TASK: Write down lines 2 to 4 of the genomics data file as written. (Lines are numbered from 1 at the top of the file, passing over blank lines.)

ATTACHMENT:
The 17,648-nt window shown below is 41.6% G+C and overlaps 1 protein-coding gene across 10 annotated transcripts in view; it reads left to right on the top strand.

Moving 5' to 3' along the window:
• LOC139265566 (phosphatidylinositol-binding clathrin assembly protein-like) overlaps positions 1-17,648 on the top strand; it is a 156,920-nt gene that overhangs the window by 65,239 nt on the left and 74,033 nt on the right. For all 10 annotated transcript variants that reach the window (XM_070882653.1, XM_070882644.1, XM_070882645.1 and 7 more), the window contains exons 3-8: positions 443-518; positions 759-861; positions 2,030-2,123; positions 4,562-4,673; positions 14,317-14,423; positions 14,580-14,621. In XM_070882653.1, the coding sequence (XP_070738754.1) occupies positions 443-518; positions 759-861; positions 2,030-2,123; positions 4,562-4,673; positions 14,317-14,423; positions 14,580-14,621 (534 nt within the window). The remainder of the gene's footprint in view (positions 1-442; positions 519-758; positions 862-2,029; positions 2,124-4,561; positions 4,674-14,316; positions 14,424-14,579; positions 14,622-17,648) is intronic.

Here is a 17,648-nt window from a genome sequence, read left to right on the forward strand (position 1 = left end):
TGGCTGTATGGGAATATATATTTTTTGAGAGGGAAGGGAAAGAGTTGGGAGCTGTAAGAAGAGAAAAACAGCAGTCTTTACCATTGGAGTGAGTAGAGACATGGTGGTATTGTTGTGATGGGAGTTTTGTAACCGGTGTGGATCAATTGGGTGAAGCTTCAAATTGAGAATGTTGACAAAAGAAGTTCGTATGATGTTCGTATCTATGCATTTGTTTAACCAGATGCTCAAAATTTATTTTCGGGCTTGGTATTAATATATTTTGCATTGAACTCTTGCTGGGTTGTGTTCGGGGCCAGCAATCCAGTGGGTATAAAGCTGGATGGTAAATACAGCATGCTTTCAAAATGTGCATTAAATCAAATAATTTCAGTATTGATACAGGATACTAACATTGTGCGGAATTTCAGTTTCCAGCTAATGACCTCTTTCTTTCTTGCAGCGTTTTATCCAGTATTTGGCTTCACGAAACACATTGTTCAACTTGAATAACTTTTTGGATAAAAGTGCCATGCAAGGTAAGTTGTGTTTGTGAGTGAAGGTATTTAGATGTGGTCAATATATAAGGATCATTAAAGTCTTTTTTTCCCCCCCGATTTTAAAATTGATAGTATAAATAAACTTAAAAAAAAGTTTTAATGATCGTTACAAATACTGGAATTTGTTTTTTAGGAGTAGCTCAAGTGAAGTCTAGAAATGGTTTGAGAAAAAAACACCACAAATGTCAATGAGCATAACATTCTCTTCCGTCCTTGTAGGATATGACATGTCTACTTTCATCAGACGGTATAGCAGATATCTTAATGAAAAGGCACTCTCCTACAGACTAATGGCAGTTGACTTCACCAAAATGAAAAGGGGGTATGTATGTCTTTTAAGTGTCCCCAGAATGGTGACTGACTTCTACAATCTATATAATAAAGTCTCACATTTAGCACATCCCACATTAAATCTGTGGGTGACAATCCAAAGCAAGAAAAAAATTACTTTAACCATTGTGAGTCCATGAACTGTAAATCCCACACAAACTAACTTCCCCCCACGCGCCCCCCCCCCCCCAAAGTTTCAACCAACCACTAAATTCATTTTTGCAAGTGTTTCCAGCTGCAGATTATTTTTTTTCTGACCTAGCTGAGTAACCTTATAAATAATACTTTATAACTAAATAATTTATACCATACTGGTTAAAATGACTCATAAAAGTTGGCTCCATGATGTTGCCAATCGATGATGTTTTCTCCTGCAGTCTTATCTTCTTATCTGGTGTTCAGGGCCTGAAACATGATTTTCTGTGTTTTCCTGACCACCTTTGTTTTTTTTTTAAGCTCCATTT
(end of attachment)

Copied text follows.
Moving 5' to 3' along the window:
• LOC139265566 (phosphatidylinositol-binding clathrin assembly protein-like) overlaps positions 1-17,648 on the top strand; it is a 156,920-nt gene that overhangs the window by 65,239 nt on the left and 74,033 nt on the right. For all 10 annotated transcript variants that reach the window (XM_070882653.1, XM_070882644.1, XM_070882645.1 and 7 more), the window contains exons 3-8: positions 443-518; positions 759-861; positions 2,030-2,123; positions 4,562-4,673; positions 14,317-14,423; positions 14,580-14,621. In XM_070882653.1, the coding sequence (XP_070738754.1) occupies positions 443-518; positions 759-861; positions 2,030-2,123; positions 4,562-4,673; positions 14,317-14,423; positions 14,580-14,621 (534 nt within the window). The remainder of the gene's footprint in view (positions 1-442; positions 519-758; positions 862-2,029; positions 2,124-4,561; positions 4,674-14,316; positions 14,424-14,579; positions 14,622-17,648) is intronic.

Here is a 17,648-nt window from a genome sequence, read left to right on the forward strand (position 1 = left end):